Speech The Preliminary Conclusions of the Payments System Review


Thank you for the invitation to speak at this year's Visa Forum; I am delighted to be able to participate once again. As I am sure you are all aware, about six weeks ago the Payments System Board released the preliminary conclusions of its review into the payments system reforms of recent years. Given the timing of this conference, I would like to talk about those conclusions, and how the reform process can best be moved forward.

If there is a central message to my remarks this morning it is that, while significant progress has been made in improving the competitive landscape in the Australian payments system, further progress is needed. Ideally, this progress would be made by industry participants. Reflecting this, the Board's preliminary conclusions lay out some carrots and sticks that it hopes will promote industry-based reform. In the event that industry is able to respond and deliver a more competitive system, then the most contentious part of the reforms – the regulation of interchange fees – can be rolled back. On the other hand, if industry is either unable or unwilling to take the necessary steps, then the regulation of interchange fees is likely to continue, and these fees, particularly in the credit card system, are likely to be reduced further.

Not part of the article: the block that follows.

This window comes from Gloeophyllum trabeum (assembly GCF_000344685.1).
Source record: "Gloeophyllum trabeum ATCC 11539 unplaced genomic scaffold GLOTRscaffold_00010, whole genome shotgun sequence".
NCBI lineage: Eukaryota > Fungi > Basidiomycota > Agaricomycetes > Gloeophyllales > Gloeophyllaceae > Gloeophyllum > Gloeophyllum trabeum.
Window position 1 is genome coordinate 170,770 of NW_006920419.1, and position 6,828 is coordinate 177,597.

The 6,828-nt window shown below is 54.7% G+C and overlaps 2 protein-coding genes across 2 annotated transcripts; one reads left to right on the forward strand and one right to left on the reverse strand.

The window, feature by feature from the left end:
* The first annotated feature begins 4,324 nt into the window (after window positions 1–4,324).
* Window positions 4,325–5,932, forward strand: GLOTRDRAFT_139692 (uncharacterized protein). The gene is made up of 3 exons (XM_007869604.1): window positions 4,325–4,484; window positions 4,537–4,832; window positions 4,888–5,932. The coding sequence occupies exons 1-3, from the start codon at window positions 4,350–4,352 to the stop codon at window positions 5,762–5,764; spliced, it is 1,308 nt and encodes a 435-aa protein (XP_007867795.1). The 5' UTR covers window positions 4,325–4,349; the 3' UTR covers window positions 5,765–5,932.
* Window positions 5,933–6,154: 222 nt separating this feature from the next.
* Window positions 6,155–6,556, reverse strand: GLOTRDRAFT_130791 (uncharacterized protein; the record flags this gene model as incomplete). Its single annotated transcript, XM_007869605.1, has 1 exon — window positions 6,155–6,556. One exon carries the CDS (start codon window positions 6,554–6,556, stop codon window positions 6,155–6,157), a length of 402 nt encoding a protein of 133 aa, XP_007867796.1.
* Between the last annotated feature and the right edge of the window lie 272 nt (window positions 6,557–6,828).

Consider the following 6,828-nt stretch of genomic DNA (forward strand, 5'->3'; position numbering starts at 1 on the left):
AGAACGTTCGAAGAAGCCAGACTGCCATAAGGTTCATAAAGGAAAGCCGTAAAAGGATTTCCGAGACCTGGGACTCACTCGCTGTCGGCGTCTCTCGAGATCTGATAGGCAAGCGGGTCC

To draw on a football analogy here, the industry has clear possession of the ball. As in all football games though, the outcome will depend upon how that possession is used, how well the spirit of the game is upheld, and how well the various players work together. From the Reserve Bank's perspective, we hope that the ball will not be dropped, that the various players will co-operate where co-operation is required, and that there will not be a soft hand-over at the end of the tackle count due to a lack of progress. The goal, which I think many people share, is to put in place a regime that promotes competition and innovation, and that does so with as little regulation as is possible.